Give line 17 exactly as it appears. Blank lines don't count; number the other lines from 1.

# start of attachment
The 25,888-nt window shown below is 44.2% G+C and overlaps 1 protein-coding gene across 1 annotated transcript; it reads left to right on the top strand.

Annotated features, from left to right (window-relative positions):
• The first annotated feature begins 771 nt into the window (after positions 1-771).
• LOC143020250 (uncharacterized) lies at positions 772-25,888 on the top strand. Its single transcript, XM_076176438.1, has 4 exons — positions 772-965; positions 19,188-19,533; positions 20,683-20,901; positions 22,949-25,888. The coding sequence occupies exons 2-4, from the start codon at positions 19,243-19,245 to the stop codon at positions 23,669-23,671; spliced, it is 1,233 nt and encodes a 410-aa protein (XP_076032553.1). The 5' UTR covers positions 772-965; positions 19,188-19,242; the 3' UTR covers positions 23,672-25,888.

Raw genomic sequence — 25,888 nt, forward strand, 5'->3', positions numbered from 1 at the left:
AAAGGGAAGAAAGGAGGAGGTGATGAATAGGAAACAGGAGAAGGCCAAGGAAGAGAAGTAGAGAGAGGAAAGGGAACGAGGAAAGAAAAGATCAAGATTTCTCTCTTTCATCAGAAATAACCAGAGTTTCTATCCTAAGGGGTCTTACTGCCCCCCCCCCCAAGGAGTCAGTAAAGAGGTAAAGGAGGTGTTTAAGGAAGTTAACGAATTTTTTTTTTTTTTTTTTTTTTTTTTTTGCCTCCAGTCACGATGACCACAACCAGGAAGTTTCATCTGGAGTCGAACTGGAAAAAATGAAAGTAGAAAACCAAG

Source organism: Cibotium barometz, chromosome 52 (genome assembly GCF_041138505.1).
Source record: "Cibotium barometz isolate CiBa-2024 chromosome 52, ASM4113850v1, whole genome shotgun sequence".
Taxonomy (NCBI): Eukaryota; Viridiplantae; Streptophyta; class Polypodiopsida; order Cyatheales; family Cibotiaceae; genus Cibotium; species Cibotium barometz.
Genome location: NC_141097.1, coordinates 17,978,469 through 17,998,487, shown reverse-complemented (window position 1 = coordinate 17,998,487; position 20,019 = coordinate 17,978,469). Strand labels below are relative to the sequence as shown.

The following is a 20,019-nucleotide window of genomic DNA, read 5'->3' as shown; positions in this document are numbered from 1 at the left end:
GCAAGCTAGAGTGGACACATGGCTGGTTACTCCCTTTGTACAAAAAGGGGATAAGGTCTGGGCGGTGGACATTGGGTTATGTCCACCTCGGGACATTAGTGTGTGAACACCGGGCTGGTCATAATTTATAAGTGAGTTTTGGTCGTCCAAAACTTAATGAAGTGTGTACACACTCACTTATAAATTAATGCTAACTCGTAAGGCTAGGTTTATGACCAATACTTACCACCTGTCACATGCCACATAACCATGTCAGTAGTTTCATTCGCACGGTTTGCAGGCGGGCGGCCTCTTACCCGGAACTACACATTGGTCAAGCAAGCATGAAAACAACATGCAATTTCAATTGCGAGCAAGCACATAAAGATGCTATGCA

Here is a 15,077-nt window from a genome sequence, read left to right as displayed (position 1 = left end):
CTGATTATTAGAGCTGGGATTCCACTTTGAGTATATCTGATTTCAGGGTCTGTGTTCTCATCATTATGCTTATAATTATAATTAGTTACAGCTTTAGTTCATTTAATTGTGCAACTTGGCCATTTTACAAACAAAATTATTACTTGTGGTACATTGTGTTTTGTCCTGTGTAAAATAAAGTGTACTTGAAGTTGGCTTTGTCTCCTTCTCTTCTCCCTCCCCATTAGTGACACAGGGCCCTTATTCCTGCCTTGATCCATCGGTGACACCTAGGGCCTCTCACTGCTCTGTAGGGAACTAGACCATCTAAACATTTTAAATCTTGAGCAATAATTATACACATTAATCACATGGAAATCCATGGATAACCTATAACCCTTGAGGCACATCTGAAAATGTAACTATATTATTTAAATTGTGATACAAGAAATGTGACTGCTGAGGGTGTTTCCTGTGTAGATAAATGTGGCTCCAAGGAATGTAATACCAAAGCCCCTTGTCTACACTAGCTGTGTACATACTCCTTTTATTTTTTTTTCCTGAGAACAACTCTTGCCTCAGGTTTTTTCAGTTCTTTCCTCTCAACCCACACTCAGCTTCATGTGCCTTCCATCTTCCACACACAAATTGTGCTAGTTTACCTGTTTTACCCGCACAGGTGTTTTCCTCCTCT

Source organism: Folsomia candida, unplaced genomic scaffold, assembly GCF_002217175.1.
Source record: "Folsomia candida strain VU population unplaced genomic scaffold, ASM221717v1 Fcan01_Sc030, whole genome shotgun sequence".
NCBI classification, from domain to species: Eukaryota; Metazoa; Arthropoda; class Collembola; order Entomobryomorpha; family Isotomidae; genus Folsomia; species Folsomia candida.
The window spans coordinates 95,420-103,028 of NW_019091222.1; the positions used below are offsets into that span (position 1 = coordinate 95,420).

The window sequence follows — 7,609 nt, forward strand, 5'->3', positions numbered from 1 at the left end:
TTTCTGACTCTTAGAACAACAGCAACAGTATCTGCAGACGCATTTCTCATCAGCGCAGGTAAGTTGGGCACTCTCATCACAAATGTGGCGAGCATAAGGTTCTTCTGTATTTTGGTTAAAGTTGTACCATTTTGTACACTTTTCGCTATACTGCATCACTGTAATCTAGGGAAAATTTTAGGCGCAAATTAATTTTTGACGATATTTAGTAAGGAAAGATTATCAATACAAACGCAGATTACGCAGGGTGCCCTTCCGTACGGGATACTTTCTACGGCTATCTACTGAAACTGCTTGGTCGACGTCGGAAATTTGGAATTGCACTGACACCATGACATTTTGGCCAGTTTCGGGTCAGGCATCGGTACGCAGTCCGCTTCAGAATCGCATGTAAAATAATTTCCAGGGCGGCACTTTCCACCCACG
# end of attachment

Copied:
NCBI classification, from domain to species: Eukaryota; Metazoa; Arthropoda; class Collembola; order Entomobryomorpha; family Isotomidae; genus Folsomia; species Folsomia candida.